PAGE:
MyWishes is free and simple to use. Once you have documented your wishes keep them in a safe place and enjoy life.

 

funeral wishes button


My Wishes New York

We will be visiting Albany and New York in October and November

 

We will be speaking at this years Digital Legacy Conference and would love to meet those working within the tech, end of life and hospice sector. Please get in touch if you are going to be in Albany or New York between the 24th October - 5th November.

 

 


Welcome, to MyWishes (closed beta)

My Wishes logo

Welcome! If you are reading this message then you have been provided access to MyWishes before it launches.  I hope that you enjoy having a snoop around and we welcome any feedback you may have.

To get started on My Wishes click on the tabs (on the left hand side) of the screen. You may want to click on 'My Profile' to get started and make your way through each section.

If you click on the logo you will be redirected to the dashboard along with all of the resources that appear when you log in.

If you need any support or would like to provide feedback please click on the text on the left handside that says 'MyWishes Feedback'.

Feedback

Once you have clicked on this button we will respond as soon as we can. We welcome any suggestions that you may have....


Capturing the Spirit of Death

The idea

MyWishes is a free to use technology platform. We help to normalise end of life conversations and the use of technologies for death and dying.

Technologies have been a part of death and dying for thousands of years. The headstone is an early example of how someones final resting place would be marked with a large stone and often inscribed.

During the reign of Queen Victoria and with the emergence of cameras many people believe that photograph would capture and in-prison the subject’s soul. Early photographs where take with a long exposure and movements would often result in the photographs having a ghost like figure appear or the spirit leaving the person’s body.

The MyWishes team find this fascinating and we decided to explore this subject matter when speaking and exhibiting and the Ideal Death Show. We invited the attendees to strike a, still and somber pose. After a few seconds we asked them to move around at a slightly faster pace and then to move our of shot. Photos were captured on a long shutter speed and captured in black and white.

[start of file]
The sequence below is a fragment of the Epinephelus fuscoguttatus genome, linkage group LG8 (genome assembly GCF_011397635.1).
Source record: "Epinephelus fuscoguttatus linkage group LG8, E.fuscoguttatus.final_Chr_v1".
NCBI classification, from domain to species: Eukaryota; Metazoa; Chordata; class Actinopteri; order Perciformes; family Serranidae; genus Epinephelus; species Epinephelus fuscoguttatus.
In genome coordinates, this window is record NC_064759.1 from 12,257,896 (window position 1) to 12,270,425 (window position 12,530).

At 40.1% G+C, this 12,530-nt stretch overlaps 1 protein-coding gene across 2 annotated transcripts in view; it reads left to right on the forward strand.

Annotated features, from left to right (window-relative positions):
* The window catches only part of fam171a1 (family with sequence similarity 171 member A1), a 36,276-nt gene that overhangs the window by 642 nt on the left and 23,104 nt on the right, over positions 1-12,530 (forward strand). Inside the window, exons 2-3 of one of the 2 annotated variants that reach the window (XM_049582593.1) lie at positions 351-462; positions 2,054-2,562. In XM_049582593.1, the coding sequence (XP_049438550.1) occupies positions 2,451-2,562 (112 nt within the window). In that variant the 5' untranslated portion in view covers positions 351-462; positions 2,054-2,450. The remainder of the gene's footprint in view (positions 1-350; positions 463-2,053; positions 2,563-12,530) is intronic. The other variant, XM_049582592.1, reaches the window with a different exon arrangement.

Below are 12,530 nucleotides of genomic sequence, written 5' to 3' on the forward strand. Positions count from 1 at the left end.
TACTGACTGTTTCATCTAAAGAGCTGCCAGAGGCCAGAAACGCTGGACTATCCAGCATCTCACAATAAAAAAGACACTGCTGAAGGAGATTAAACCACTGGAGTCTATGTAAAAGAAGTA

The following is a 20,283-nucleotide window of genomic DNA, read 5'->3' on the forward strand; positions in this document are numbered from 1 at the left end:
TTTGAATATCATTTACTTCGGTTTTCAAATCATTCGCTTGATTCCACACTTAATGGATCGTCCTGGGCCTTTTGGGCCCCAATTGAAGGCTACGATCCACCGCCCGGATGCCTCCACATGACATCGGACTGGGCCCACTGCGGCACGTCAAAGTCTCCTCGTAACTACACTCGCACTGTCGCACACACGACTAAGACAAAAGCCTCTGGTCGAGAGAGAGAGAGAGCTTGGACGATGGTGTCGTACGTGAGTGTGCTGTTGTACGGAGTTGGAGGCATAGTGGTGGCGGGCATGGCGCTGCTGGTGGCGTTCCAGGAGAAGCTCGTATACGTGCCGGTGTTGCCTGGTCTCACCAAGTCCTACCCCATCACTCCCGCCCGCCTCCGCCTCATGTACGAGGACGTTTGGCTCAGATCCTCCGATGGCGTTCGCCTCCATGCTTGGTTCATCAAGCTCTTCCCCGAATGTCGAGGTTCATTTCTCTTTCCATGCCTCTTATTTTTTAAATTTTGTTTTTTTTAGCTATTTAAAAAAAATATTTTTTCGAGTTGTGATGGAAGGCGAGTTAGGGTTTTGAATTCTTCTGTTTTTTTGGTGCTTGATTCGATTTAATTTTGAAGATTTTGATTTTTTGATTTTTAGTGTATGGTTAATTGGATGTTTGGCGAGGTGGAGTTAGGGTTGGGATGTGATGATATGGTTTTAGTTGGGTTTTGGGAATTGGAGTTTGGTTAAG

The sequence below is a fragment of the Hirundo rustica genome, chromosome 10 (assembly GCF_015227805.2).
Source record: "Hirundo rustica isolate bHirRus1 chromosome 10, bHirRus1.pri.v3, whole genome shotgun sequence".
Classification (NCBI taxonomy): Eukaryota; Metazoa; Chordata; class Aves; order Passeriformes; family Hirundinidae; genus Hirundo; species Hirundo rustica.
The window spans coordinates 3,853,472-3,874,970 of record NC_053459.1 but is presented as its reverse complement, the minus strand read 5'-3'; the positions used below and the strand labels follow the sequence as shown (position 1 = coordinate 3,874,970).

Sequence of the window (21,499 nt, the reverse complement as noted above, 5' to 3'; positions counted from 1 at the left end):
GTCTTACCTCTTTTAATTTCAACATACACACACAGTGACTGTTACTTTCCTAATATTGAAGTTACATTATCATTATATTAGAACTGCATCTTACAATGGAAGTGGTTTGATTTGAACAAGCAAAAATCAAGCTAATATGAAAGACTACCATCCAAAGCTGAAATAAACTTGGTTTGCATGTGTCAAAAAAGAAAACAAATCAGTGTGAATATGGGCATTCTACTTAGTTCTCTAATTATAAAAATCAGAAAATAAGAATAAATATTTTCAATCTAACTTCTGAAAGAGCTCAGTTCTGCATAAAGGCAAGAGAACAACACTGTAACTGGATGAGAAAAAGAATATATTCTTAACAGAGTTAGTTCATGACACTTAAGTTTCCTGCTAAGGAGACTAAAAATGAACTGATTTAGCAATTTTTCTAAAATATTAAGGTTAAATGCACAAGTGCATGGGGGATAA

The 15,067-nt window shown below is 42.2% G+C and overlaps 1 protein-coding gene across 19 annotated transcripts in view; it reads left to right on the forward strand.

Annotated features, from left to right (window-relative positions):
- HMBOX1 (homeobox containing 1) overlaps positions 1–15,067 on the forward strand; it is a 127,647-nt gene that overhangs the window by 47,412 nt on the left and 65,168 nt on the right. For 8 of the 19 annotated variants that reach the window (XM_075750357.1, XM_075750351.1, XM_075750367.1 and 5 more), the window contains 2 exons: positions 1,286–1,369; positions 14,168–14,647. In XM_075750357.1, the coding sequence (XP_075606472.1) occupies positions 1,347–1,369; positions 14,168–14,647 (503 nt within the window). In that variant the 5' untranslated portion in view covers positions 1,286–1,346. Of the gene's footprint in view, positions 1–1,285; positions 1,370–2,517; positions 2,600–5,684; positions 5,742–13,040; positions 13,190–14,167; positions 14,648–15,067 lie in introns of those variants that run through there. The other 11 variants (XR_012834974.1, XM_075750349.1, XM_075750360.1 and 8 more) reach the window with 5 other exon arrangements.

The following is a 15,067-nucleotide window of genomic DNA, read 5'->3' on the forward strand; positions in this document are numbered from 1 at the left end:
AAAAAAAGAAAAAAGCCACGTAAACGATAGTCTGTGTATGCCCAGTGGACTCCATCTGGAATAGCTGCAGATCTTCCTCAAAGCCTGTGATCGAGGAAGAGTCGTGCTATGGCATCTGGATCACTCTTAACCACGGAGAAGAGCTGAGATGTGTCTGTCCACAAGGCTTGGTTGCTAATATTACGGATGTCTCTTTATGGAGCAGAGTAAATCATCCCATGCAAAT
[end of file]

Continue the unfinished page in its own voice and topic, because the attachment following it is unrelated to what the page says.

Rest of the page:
This was a playful way to explore a Victorian concern about death and the technological invention called, ‘the camera’.

The outcome

Over the course of three hours we took photos of attendees. By allowing participants to be playful with an area relating to death and dying, we hope that the subject matter of death became a little more approachable. We would like to thank the Good Funeral Guide for inviting us to speak and “do something experiential” at this wonderful event.


MyWishes, a community approach to end of life planning

We have been working hard with professionals and the general public to launch MyWishes in an attempt to change and better the ways in which we  approach death and ensure that our wishes are adhered to.

If you have been provided with early access and have any suggestions about what we could do better please do get in touch.

Thanks a lot,

James & the team. x


We spoke on Jon Richardson's TV show about planning for death digitally...

We were asked to talk about MyWishes on John Richardson's Ultimate Worrier. It is great that mainstream TV stations are not only taking interest in our service and what we provide but also end of life planning in general

Jon Richardson

Jon was very complimentary of our work and we thoroughly enjoyed meeting him and the other comedians on the show.

We would like to thank UKTV for addressing the important area of planning for death in such a creative and lighthearted way.


fantasy football

New Book Contribution: A matter of life and death

‘I rejoice that death has become less of a taboo subject in our conversations. In this timely book you will discover precious wisdom and heartfelt insights from people of all walks of life…As I have listened to these voices, I have found reassurance and enlightenment. I know this book will offer the same gifts to you whether you believe in a transition to a new life or contemplate the beyond with some uncertainty. I commend it highly.’ – from the foreword by Archbishop Emeritus Desmond Tutu

Contributors from all walks of life share their thoughts on carefully selected writings, images and artwork that most accurately express death to them. Describing their unique experiences, they reveal that, beyond the heartache and the mystery, death teaches us all invaluable lessons about how we live our lives. Offering comfort, reassurance and varied insights into death, loss and its impact on life, this collection is for anyone who might be coming to terms with this inevitable destination. Royalty proceeds from the book will be donated to Ashgate Hospicecare, North Derbyshire, UK.

Last year James Norris (MyWishes's founder) was asked by the author to contribute some of his experiences on death. James decided to speak about his good friend and former university housemate Ben Birch who died of Sudden Adult Death Syndrome (S.A.D.S) in 2013.

Ben (above – being carried, thumb placed in mouth) was an avid football fan. He also played Fantasy Football (a online football game) each week during the football season. After Ben’s death a mutual friend from University called Andrew Hadley (above holding Ben) created a memorial league in Ben’s honour.

fantasy footballJames’ contribution revolves around the personal value he places on this league. A matter of life and death will go on sale on the 18th August 2016. You can preorder you copy on Amazon here.